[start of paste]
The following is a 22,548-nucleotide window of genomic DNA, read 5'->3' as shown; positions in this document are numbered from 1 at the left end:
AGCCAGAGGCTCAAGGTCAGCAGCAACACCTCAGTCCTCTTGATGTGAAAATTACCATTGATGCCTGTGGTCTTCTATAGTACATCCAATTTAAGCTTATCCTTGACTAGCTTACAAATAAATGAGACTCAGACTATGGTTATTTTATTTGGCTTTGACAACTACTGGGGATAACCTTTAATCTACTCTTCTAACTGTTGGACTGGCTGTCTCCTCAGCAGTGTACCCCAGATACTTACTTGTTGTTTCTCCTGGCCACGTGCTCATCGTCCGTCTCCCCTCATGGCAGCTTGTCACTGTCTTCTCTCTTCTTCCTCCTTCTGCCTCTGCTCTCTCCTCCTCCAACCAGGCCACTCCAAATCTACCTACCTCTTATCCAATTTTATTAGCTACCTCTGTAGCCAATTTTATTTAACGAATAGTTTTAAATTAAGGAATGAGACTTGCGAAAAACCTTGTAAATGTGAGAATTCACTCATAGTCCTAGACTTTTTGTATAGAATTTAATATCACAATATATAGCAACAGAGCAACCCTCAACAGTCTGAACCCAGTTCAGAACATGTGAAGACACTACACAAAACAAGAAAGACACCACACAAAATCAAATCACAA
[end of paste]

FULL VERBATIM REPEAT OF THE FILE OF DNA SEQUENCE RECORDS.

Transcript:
The following is a 22,548-nucleotide window of genomic DNA, read 5'->3' as shown; positions in this document are numbered from 1 at the left end:
AGCCAGAGGCTCAAGGTCAGCAGCAACACCTCAGTCCTCTTGATGTGAAAATTACCATTGATGCCTGTGGTCTTCTATAGTACATCCAATTTAAGCTTATCCTTGACTAGCTTACAAATAAATGAGACTCAGACTATGGTTATTTTATTTGGCTTTGACAACTACTGGGGATAACCTTTAATCTACTCTTCTAACTGTTGGACTGGCTGTCTCCTCAGCAGTGTACCCCAGATACTTACTTGTTGTTTCTCCTGGCCACGTGCTCATCGTCCGTCTCCCCTCATGGCAGCTTGTCACTGTCTTCTCTCTTCTTCCTCCTTCTGCCTCTGCTCTCTCCTCCTCCAACCAGGCCACTCCAAATCTACCTACCTCTTATCCAATTTTATTAGCTACCTCTGTAGCCAATTTTATTTAACGAATAGTTTTAAATTAAGGAATGAGACTTGCGAAAAACCTTGTAAATGTGAGAATTCACTCATAGTCCTAGACTTTTTGTATAGAATTTAATATCACAATATATAGCAACAGAGCAACCCTCAACAGTCTGAACCCAGTTCAGAACATGTGAAGACACTACACAAAACAAGAAAGACACCACACAAAATCAAATCACAA